It’s actually a fate worse than death. Because if your business dies, at least you have a chance to figure out where you went wrong from failure quicker and create a new entity that’s learned from past mistakes. Existing without evolution is just being on life support. Congratulations. You have your name on the door and provide the same services as everyone else. Punch in, punch out. Repeat until retirement or business closure.

The effect on company culture of the Existers isn’t often great either. Employees go about the motions too. They get comfortable – too comfortable – in the way things are done. This can lead to either complacency, cockiness or both. “We don’t need to change. We’re the best.” or “We don’t need to change. If it’s not broke, why fix it?”

Committees can be bureaucratic and ineffective at their worst, but it’s certainly a good idea to have a group of people (non-title specific) who study the tools and trends affecting your industry and report back to upper management on a monthly or at least quarterly basis. Agencies and consultants, where appropriate, can only help provide insight and in turn, an extra value to their own services. It becomes more than just creating ads or blog posts or public relations tactics but actually helping the client create a better culture, product, operational structure and more. I personally love being a part of that process.

Every business has their Evolution Windows. You might be seeing one right now. Which means there’s no time like the present to get the right people on board to help plan for adjustments.

Because when that window closes, there’s no telling what else can close with it.

Walking Barefoot Into An Entrepreneurial Adventure

A conversation with Michael Houlihan, founder of the Barefoot Wine brand


Michael HoulihanFounder, Barefoot Wine

Michael Houlihan
Founder, Barefoot Wine

Michael Houlihan may represent one of the ultimate “pulled up by the bootstraps” stories of entrepreneurialism.

From humble beginnings in the laundry room of a rented farmhouse in the Sonoma County wine country, Houlihan, along with partner Bonnie Harvey, co-founded the Barefoot Wine brand in 1985.

Without much capital, industry knowledge or advertising budget, he built one of the most successful wine brands in the country – selling Barefoot to E&J Gallo 20 years later. He retells the story in a new book titled: The Barefoot Spirit: How Hardship, Hustle, and Heart Built a Bestselling Wine.”

Dan Gershenson: First, what’s your relationship with Barefoot Wine today?

Michael Houlihan: After we sold the brand in 2005, we continued to work with Gallo for a year to keep the entrepreneurial spirit of the brand alive and well. This is important because you’re talking about a mindset of preserving a positive company culture that often gets lost in corporations due to large budgets.

DG: Large budgets, in what way?

MH: When you do have financing and plenty of money, that’s not necessarily as good as you might think because now you can just throw money at every problem – and think that’s going to fix everything. On the other hand, there’s something to be said for the creativity and passion of someone who burns with desire but doesn’t have as much money. You can’t lose that ability to think outside of the box even when success happens – if you lack creativity and don’t keep your customers as the top priority in amazing ways to make them feel like their #1, money won’t make up for that.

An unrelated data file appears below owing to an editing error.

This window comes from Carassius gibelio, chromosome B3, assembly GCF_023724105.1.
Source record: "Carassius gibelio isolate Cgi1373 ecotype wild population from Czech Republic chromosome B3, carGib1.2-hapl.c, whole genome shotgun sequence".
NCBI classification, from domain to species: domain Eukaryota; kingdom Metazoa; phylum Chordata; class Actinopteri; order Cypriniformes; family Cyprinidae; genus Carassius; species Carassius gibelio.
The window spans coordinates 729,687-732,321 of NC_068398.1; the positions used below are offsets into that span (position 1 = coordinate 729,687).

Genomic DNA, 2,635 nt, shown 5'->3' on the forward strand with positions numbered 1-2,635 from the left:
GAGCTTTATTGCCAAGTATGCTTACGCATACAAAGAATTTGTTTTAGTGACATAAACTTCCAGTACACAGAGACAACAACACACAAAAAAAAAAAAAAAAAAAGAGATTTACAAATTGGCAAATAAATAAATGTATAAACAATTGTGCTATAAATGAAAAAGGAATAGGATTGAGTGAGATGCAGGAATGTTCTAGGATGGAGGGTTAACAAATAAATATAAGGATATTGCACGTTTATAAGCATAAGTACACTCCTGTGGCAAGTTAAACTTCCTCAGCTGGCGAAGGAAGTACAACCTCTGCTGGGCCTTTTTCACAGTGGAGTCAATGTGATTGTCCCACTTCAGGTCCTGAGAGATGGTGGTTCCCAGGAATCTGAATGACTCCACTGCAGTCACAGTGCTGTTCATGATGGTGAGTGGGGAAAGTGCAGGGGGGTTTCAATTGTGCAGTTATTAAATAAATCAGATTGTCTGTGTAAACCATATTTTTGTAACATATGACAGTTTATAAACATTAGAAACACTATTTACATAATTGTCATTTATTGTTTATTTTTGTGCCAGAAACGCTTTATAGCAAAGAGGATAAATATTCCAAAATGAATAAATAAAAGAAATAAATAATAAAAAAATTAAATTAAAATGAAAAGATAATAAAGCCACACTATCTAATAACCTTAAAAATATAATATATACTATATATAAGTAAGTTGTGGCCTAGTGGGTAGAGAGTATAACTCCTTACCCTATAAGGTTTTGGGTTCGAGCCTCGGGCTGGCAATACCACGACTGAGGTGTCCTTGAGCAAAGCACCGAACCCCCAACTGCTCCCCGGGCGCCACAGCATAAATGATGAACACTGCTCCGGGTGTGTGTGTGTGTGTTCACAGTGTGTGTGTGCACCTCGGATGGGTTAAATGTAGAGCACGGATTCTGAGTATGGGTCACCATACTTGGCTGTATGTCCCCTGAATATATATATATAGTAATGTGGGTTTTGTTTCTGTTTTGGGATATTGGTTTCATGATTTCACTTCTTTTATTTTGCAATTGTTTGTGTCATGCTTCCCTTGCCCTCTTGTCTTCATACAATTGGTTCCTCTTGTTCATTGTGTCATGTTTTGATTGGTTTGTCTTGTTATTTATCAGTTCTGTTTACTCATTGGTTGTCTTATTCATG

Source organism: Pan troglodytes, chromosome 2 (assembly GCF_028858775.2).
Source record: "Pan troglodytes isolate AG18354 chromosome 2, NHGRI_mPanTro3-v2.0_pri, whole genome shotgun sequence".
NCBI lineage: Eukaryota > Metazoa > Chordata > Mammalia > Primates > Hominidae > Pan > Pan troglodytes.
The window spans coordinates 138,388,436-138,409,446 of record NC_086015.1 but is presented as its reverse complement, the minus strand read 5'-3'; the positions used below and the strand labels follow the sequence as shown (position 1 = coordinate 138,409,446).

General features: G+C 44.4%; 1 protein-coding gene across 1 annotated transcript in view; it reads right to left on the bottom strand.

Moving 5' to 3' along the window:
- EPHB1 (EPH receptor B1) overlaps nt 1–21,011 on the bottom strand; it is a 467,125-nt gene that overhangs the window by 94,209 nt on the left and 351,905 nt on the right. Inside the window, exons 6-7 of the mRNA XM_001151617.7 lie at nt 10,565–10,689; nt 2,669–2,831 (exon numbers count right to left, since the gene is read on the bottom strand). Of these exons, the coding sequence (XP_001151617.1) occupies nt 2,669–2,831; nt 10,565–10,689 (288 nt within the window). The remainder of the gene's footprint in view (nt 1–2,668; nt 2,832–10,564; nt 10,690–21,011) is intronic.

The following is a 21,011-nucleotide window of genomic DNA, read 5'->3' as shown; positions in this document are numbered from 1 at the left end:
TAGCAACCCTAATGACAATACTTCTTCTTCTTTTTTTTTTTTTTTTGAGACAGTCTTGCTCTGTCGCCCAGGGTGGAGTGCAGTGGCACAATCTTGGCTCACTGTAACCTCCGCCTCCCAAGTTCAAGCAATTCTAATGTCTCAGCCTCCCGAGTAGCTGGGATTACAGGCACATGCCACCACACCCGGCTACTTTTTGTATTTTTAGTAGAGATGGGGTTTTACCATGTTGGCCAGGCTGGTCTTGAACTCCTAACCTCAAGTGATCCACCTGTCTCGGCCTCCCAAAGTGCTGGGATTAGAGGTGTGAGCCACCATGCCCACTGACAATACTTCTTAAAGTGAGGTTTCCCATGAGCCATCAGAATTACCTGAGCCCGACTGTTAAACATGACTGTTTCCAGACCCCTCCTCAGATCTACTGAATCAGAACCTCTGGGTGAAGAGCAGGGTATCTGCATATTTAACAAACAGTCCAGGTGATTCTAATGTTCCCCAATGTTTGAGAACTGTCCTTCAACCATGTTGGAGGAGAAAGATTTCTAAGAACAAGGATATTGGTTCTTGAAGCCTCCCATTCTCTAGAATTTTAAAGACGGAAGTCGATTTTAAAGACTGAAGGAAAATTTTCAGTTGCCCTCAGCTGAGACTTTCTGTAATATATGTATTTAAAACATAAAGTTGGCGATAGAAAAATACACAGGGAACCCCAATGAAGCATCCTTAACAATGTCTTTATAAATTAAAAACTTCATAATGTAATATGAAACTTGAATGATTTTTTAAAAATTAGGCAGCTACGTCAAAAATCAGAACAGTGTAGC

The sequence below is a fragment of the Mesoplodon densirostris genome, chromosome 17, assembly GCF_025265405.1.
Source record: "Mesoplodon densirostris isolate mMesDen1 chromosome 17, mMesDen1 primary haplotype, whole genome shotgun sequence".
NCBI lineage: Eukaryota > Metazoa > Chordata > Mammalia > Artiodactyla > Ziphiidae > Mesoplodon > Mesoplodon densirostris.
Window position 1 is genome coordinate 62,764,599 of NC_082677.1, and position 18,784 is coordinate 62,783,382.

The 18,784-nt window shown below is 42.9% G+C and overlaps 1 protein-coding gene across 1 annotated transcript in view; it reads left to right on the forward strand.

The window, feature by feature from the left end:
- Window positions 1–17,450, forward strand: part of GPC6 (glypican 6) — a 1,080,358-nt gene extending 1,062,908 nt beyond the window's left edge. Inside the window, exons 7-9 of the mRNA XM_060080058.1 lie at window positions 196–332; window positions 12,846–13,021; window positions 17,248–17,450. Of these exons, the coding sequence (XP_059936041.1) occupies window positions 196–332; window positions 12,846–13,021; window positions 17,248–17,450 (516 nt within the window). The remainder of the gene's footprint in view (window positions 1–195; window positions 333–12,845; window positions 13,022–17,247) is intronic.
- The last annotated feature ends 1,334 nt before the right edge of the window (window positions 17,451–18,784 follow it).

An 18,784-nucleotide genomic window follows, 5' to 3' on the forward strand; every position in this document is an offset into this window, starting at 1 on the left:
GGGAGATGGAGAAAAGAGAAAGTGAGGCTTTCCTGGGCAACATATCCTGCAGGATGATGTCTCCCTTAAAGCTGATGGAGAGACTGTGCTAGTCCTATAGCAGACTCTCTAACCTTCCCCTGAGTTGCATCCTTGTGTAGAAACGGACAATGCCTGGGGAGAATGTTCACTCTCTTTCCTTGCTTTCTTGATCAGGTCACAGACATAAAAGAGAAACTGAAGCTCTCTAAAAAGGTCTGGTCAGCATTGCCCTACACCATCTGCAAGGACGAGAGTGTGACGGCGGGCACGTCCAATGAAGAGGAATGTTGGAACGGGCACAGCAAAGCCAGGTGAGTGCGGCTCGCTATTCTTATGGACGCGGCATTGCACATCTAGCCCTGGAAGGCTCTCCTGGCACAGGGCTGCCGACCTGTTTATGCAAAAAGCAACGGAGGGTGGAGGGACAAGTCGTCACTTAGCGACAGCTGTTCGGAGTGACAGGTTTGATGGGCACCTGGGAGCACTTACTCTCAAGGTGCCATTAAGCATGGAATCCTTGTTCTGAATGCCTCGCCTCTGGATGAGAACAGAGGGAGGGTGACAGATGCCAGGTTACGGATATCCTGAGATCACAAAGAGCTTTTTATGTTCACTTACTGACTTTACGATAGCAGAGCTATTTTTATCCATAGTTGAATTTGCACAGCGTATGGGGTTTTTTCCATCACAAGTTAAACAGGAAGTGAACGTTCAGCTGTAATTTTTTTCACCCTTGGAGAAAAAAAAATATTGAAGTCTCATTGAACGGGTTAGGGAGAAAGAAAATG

DG: I’m sure like many entrepreneurs, you made a mistake or two out of the gate. If it’s not too painful to share, what would say one of your big ones was?

MH: You start off with this idea that it’s all about the product and that you’re sure you have the very best product, price and quality. It’s a big mistake many entrepreneurs make. They overvalue the product itself over the distribution of the product. Excellent distribution trumps production every time. What’s more important is to get your product out there. This is hard for some folks to believe, I know. But when you think about it, if it’s not out there, they can’t buy it, can they?

DG: I’m sure some will be shocked to hear you say that about product quality. Especially since we’ve often believed quality is King.

MH: Of course, quality is ultimately king. And I’m not saying that just anything goes. But in our early stages, just because we believed we created the very best wine at the best price didn’t mean instant success. And we got tons of accolades at Barefoot Wine too. So guess what? We got overconfident about distribution. We thought distributors would now just have to present the product to retailers, sell it to them and the retailers would order it repeatedly when it ran out.

We smoked cigars in celebration the first time we sold to a distributor but we should have been working harder to help them sell into the retailers repeatedly. In businesses like ours, the first true buyers are not the general public but the distributor and then, if he picks you up, the retailer. We forgot that side of the equation and it could have been disastrous.